Edward Cherrystone’s wife would’ve fossilized his cock had she been able; a desire echoed by his youngest daughters. Only first-born Faith lived life hot-blooded, Cherrystone ever-ruing his inability to muzzle his wife and prevent the eviscerating voicing of her opinions.

    John Pettinger, unwillingly observing the pitilessly illuminated cadaver at his post-mortem, was struck anew at the cruelty of a death likely dealt by one of these two daughters.
    Had Charity struck the fatal blow? Or Hope?

    Vibrating notification of a text from DC Brickwood: CHARITY WITH MOTHER which made no sense at all -– the bitch’d died ten years ago.

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    1. sometimes Blogger is a real nasty piece of work. No, mostly Blogger is a nasty piece of work. I write my comment, choose my reply as bit, it goes to an empty box, so I repeat the posting, it switches the captcha just as I decide what it is and just now, froze solid. OK, so I like this instalment of Change of Focus, which is just as well as it kept me looking at it for what felt like ages!
      And it is an excellent instalment!

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    2. Once you're on the slab cosmetic lighting is rarely the prime consideration... ;)

      And yet another twist? You are so good at them. =)

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  6. the week has been overly hot, overly tiring, there have been demands on the brain which doesn't cope well with lack of sleep but somehow the Captain came through. He's honoured and pleased we were chosen last week, he said we have to keep the standards going, for sure we do, but oh it's tough when you're hot and tired!
    Whatever, here goes
    Infinity 64.
    Tis cruel of me not to tell the crew why we passed by the harbor they so wanted to visit. But they don’t be knowing of the creature muzzled and bound in my cabin, the one they don’t see. They think it be a fossil what come up in the nets one time when we fished, but it baint such a thing at all. It be a living dangerous thing and I be the one controlling it. Black arts? Perhaps it be so but I been sailing for hundreds of years, I be knowing what they don’t. They’re safe – just.

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    1. I have to wonder what the shadows make of this creature, and what the captain plans to do with it. Great episode. =)

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    2. Loved the image of the fossil in the net. The last words somehow quieten the fearful evocations... till when?

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  7. Oh, wow! The Captain has seized the prompts this week and brandished them most gloriously - and that final 'just' sends a shiver.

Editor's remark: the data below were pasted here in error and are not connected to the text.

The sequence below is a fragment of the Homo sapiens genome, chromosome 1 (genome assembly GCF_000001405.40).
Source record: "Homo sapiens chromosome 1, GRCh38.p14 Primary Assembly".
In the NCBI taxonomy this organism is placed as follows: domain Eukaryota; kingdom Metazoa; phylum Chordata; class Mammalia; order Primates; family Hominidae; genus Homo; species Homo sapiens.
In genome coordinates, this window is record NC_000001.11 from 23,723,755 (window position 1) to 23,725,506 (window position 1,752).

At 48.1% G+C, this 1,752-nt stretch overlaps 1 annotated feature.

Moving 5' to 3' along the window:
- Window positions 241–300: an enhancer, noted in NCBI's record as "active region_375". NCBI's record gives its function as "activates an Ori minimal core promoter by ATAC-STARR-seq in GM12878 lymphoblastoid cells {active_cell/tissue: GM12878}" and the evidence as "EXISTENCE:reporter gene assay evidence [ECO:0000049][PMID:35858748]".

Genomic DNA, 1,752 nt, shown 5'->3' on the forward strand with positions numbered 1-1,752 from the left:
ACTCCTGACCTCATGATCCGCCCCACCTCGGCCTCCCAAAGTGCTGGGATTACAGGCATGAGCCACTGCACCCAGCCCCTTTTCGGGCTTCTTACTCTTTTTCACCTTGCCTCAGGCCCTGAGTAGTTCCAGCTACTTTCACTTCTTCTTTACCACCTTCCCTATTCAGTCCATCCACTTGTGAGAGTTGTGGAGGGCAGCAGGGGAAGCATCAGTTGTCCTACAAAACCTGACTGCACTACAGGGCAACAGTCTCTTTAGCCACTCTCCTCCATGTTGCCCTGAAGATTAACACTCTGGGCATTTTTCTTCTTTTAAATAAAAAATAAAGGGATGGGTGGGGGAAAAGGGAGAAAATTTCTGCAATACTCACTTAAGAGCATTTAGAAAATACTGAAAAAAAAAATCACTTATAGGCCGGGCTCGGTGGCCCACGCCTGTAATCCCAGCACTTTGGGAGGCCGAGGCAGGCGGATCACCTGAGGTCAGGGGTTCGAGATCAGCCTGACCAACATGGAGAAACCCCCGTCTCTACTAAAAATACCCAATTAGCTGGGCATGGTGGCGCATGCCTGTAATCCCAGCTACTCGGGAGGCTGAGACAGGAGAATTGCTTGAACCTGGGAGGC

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  8. Wrote one for last week, then time and memory slipped a little and the deadline was gone...


    (rise) #37

    Olivia tried to understand what had happened. Ruth had wanted her gone, had said cruel things, but Olivia couldn’t help feeling responsible for making Ruth and George fight. She was the outsider here.

    “Ah,” she said. The brothers looked at her. “Shouldn’t we do something?”

    “Yeah,” Harry nodded, “yeah. Don’t guess Ruth’d be too chuffed to see you though. We’ll go after her.”

    “Oh good,” Charlie looked uneasy, “and here I forgot to bring a muzzle.”

    “She ain’t gonna bite.” Harry swatted him on the shoulder. “Probably. Let’s just bury our smart tongues. Real deep. Like, fossils and coal deep.”

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    Replies
    1. Vivid scene-building as ever. Enjoyed 'chuffed' and 'swatting'.

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    2. The normal-seeming dialogue carries undertones of menace throughout, not easy to do. Good instalment.

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  9. (alpha) #31

    “The bubble continues below London,” Quake says. “Also, it is impregnable. I cannot pass.”

    Quake moves through and disturbs solid matter. He travels underground, amongst deep roots, fossils, and buried history.

    This is his home turf. His parents, Russian emigrants, wanted a life of finance for him, of old school ties and a political future. They named him Quentin, cruel fuel for public school bullies. He renamed himself Quake.